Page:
Low

Wind & Swell

Wind & Swell

FIGURE 14 - Crossed seas and wind result along the leading edge of the low pressure system.

FIGURE 15 - Diagram of a high pressure system. Air moves down and out, rotating clockwise (From Brown et. al., 1989).

FIGURE 16 – Surface pressure analysis for the Eastern Pacific.

Wind Force for 1mb Pressure Gradient at Varying Distance Latitude 30 75 55 40 34 28 23 20 18 16 40 58 44 33 26 21 18 15 13 12 50 49 36 28 23 18 15 13 11 10 60 44 31 26 20 16 13 11 10 9 Knots 11-16 17-21 22-27 28-33 34-40 41-47 48-55 56-63 64-UP Beaufort 4 5 6 7 8 9 10 11 12

Nautical Miles

TABLE 2

Wind Direction S to E

Millibars 1009 or less

Severe storm imminent. Generally clearing in 24hrs. Very cold in winter. E to N 1009 or less 29.80 or less Falling Rapidly Severe NE gale and heavy rain. Going W 1009 or less 29.80 or less Rising Rapidly Clearing and colder. SE to NE 1016 or less 30.00 or less Falling Slowly Rain will continue 1 to 2 days. SE to NE 1016 or less 30.00 or less Falling Rapidly Rain with high wind. Clearing in 36 hrs. Cold. S to SW 1016 or less 30.00 or less Rising Slowly Clearing. Fair weather for 1-3 days. S to SE 1019-1023 30.10-30.20 Falling Slowly Rain Within 24 hrs. S to SE 1019-1023 30.10.30.20 Falling Rapidly Wind increasing in force, rain within 12-24 hrs. SE to NE 1019-1023 30.10-30.20 Falling Slowly Rain within 12 to 28 hrs. SE to NE 1019-1023 30.10-30.20 Falling Rapidly Increasing wind, and rain within 12 hours. E to NE 1019 or higher 30.10 or higher Falling Slowly Summer: Light winds, rain may not fall for several days. Winter: Rain within 24 hrs. E to NE 1019 or higher 30.10 or higher Falling Rapidly Winter: Rain or snow with increasing winds. SW to NW 1019-1023 30.10-30.20 Steady Fair, slight temperature changes within 1 to 2 days. SW to NW 1019-1023 30.10-30.20 Rising Rapidly Fair, followed by rain within 2 days. SW to NW 1023 or higher 30.20 or higher Steady Fair. No temperature change. SW to NW 1023 or higher 30.20 or higher Falling Slowly Slowly rising temperatures. Fair for 2-3 days. TABLE 3 – Wind Direction/Barometer Weather Prediction Table for Northern Hemisphere.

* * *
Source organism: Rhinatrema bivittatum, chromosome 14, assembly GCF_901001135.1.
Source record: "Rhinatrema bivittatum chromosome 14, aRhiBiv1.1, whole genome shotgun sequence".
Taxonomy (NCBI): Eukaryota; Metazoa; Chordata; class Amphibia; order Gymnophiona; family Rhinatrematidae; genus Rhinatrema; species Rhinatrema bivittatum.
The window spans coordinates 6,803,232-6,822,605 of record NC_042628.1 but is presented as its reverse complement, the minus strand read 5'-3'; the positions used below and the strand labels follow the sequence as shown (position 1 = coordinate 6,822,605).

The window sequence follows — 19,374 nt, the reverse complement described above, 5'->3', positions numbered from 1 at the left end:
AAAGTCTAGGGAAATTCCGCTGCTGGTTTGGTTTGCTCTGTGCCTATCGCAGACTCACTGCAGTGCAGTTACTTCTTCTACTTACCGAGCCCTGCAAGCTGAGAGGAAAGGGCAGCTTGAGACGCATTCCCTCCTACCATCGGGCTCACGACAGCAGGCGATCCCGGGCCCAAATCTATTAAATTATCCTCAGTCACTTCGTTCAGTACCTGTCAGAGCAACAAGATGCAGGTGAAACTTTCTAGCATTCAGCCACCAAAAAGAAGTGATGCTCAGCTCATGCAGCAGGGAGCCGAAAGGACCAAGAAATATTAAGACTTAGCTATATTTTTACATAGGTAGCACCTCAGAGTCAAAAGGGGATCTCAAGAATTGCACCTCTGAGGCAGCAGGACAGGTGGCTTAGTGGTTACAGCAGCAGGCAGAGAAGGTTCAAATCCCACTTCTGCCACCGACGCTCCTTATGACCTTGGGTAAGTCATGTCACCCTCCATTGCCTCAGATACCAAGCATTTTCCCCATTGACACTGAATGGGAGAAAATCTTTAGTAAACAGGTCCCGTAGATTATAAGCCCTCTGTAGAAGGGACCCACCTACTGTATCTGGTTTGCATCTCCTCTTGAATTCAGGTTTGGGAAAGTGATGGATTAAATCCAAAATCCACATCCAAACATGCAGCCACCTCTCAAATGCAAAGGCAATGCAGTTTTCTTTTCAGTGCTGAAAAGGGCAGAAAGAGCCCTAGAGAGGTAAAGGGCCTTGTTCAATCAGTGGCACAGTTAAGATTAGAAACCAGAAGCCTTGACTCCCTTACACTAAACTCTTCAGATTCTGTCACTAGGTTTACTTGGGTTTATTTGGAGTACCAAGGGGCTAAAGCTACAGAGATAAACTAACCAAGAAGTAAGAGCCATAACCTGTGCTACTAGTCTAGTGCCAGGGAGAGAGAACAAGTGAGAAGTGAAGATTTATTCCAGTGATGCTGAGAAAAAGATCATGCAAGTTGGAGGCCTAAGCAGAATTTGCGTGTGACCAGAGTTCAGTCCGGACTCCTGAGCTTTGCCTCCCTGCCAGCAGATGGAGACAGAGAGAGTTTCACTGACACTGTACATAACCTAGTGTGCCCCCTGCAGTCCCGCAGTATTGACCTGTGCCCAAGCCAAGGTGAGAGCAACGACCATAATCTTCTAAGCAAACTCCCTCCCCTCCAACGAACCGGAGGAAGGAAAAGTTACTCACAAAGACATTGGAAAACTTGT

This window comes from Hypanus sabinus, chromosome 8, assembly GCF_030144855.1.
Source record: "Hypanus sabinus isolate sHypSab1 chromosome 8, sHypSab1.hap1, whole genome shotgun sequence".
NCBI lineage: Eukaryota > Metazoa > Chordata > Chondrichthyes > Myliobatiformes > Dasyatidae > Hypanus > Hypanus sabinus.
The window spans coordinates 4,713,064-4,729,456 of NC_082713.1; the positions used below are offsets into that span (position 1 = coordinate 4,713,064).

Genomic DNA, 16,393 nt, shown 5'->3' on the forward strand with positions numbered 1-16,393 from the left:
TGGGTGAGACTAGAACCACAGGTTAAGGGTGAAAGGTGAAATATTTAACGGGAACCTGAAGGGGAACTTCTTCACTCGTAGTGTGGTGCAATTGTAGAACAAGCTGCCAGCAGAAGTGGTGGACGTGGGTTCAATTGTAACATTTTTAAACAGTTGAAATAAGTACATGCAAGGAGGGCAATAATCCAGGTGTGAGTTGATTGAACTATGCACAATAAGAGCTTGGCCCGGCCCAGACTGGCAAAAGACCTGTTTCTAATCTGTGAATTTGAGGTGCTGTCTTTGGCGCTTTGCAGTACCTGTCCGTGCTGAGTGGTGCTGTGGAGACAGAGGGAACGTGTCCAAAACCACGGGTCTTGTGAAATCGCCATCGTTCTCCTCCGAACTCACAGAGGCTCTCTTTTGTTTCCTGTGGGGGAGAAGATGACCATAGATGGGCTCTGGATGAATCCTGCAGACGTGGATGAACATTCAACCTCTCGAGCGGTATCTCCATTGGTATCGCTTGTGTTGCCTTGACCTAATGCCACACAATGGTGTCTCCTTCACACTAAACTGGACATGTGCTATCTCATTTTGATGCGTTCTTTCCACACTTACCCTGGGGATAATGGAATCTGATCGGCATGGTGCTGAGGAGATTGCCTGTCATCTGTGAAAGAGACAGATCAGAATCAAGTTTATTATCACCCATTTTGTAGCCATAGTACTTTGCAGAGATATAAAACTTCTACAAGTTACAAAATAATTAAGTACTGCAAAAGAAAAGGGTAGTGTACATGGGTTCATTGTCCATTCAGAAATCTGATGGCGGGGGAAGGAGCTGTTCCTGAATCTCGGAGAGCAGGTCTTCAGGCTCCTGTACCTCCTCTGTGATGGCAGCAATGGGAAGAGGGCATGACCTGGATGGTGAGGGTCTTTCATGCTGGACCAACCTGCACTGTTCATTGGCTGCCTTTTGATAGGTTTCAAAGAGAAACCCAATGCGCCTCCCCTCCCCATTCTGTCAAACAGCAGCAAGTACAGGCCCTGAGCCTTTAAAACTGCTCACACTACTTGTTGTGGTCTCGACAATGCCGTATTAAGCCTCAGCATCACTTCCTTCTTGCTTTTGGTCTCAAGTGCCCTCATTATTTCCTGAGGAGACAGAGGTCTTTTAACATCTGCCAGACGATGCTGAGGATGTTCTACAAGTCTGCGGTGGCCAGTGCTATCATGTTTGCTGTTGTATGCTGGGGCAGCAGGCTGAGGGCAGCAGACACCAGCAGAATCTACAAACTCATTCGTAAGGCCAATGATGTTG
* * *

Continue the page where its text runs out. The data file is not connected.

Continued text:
Inches of Mercury 29.80 or less

Barometer Tendency Falling Rapidly

Character of Weather

Type Symbol Characteristics Arctic, Continental cA Temperatures below freezing, very dry. Arctic, Maritime mA Temperatures below freezing, moist. Polar, Continental cP Very cold, very dry. Polar, Maritime mP Very cold, moisture laden. Tropical, Continental cT Warm, very dry. Tropical, Maritme mT Warm, moisture laden. Equatorial E Very warm, very moist. NOTE: Above symbols may be followed by a small “k” or “w”. k: Air mass is colder than surface it is passing over. w: Ai mass is warmer than surface it is passing over. TABLE 4 – Air masses and their characteristics.

FIGURE 17 – Schematic diagram of a Warm Front (From Rousmaniere, 1989).

FIGURE 18 – Schematic diagram of a Cold Front (From Rousmaniere, 1989).

FIGURE 19 – Schematic of an Occluded Front (From Rousmaniere, 1989).

Type or Front Warm

Characteristics Warm air overtaking cold air. Slow moving. Warm/Cold air meet, none overtaking other. Cold air overtaking warm air. Fast moving. Can be violent.

Clouds Cirrus (600+ mi) Cirrostratus Altostratus Stratus Nimbostratus

Wind Slow veering. Slow change. Light and variable.

Precipitation Light to medium rain. Drizzle. Fog.

Seas Relatively calm.

Barometer Slight fall, slight rise, then steady.

Stationary

Similar to Warm Front. Cirrus (200+ mi) Altocumulus Fractocumulus Cumulonimbus Cumulus Wind shifts of 90 degrees or more. Strong gusts. Squally. Maybe Gale Force. Medium to heavy in short periods. Hail. Lightning. Snow. Crossed seas. Large Swells. Pyramidal waves. Steady drop. 5+ mb in 12 hrs.

Cold

Occluded

Cold air overtakes slower moving warm air mass. TABLE 5 – Front Characteristics.

Similar to Cold Front.

FIGURE 20 - Cirrus Clouds.

FIGURE 21 - Cirrostratus Clouds.